According to the Indian Patent Act, all inventions must meet the requirements for patentability in order to be patented. "Novelty," "Inventive step," and "Industrial Application" are the requirements for patent eligibility. The invention should not come within Sections 3 regarding non-patentable subject matter and Section 4 regarding atomic energy in addition to meeting the aforementioned requirements. Section 3 states "What are not inventions"; it makes it very apparent that if something is not an invention, it is a non-patentable concept and does not meet the requirements for patentability. Hence, if a patent application falls under any of the subsections or groups in this section, it cannot be submitted. Starting with Section 3(a) to Section 3, there are 15 subsections (p).
Important legal provisions under Patent Act, 1970
The following sections are not inventions as defined by this Act and are not, therefore, eligible for patent protection under the Indian Patent Act of 1970. The instances are given merely as illustrations, and no conclusions should be drawn from them. Depending on a certain situation, subjective judgements could be made.
A frivolous innovation or one that makes claims that are manifestly at odds with well-known natural laws is defined in Section 3(a).
- Any creation that seems frivolous, which is defined as without actual purpose or importance, or that is in opposition to well-designed natural rules, is revealed by 3(a). For instance:
- A device that appears to provide constant motion
- A device that claims to produce the desired result without receiving any input
- A device boasting 100 percent efficiency
A primary or planned use of an invention that could be against public morality or order, or that could have substantial negative effects on human, animal, or plant life, health, or the environment, is defined in Section 3(b).
The following are a few examples of how section 3(b) may be explained:
- any tool used to commit theft or a break-in
- any tool or piece of machinery that helps in money note fraud.
- inventions relating to gambling apparatus, machines, and devices
- inventions relating to any device, tool, or product, the usage of which could seriously harm people, animals, or other living things
- Food product falsification or pesticide-related inventions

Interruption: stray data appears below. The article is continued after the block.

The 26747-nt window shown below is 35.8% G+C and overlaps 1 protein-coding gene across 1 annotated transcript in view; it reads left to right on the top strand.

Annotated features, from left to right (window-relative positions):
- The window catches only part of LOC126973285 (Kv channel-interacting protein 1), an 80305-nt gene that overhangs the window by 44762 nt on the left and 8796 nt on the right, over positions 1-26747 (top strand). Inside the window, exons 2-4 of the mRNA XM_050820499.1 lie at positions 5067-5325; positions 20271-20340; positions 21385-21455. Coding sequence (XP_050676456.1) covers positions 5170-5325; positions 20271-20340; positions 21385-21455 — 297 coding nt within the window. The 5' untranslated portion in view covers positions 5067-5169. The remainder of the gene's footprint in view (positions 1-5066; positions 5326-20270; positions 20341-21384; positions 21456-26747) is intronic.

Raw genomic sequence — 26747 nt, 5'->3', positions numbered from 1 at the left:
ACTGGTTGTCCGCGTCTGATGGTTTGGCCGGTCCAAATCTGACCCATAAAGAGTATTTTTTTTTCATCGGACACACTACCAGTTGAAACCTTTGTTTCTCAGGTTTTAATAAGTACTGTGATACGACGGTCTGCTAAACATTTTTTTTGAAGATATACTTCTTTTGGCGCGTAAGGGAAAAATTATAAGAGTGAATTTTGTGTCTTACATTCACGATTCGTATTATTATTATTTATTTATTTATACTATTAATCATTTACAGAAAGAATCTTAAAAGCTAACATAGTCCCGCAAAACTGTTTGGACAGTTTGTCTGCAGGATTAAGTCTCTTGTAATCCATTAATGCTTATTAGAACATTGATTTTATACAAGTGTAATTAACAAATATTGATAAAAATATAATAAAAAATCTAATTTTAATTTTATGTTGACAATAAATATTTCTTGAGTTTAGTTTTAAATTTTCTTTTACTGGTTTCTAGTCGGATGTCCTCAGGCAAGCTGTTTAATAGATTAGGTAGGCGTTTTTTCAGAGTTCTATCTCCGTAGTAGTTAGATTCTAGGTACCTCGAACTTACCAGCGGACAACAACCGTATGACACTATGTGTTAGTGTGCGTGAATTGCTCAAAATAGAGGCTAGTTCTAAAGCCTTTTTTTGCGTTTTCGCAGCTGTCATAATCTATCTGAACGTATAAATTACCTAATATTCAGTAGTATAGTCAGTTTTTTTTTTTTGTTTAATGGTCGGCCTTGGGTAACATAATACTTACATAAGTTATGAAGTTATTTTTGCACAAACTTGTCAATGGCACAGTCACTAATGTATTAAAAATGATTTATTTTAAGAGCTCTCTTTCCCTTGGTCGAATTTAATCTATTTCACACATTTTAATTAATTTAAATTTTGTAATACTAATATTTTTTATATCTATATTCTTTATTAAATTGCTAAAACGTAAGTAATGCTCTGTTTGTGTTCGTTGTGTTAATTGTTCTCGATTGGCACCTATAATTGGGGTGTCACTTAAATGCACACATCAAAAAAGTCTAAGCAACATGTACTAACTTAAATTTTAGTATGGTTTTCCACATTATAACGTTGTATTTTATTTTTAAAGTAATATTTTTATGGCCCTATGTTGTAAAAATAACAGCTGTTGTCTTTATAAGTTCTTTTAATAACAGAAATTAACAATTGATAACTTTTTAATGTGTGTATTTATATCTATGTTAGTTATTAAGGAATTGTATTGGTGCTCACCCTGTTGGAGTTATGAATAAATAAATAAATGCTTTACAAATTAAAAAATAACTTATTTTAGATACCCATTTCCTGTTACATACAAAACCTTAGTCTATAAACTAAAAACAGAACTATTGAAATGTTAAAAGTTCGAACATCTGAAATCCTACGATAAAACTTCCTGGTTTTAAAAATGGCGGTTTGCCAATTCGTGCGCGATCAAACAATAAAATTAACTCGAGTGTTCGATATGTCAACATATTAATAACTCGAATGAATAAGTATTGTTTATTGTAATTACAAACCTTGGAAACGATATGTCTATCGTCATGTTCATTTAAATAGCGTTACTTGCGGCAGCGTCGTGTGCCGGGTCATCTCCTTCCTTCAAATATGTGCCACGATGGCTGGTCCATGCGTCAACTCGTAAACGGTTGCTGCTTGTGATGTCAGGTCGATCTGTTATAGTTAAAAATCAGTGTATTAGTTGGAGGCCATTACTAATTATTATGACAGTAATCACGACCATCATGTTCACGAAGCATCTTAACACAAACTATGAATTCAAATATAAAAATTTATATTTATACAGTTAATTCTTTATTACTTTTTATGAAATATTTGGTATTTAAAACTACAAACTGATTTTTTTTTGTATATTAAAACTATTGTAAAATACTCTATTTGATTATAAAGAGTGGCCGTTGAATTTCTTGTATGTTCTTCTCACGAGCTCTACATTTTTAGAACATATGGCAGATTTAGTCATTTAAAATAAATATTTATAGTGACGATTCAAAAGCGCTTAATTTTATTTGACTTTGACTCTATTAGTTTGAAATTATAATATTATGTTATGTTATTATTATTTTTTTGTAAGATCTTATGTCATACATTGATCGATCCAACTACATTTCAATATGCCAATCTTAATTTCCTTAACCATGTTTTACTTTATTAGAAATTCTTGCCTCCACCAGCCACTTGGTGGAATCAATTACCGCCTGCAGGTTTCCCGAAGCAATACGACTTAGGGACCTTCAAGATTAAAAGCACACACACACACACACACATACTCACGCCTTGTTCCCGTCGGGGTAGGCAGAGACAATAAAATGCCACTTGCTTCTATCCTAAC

- a human cloning-related invention
- Any innovation pertaining to a tool for breaking into houses
Section 3(c) states, "The mere formulation of an abstract theory, the finding of any living entity or non-living object happening in nature, or the discovery of any scientific principle
Discovery is defined as "an action or process of discovering or being discovered"; in this case, something that already existed in nature has just been discovered. The following are a few examples of how section 3(c) may be explained:
An invention that makes the claim that it "discovers a scientific principle" is not regarded as an invention and is not therefore patented.
No matter how smart the "scientific hypothesis" may be, it cannot constitute the basis of an invention that is eligible for patent protection. Nonetheless, any use of the abstract theory that has a practical application or implication may be patented.
Section 3(d) states, "The mere use of any known process, machine, or apparatus, unless such use results in the production of a new product or employs at least one new reactant, or the mere discovery of any new property or new use for a known substance, which does not result in the enhancement of the known efficacy of that substance. Explanation: "Salts, esters, ethers, polymorphs, metabolites, pure forms, particle sizes, isomers, mixtures of isomers, complexes, combinations, and other derivatives of known substances shall be considered to be the same substance for the purposes of this clause, unless they differ substantially in properties with regard to efficacy."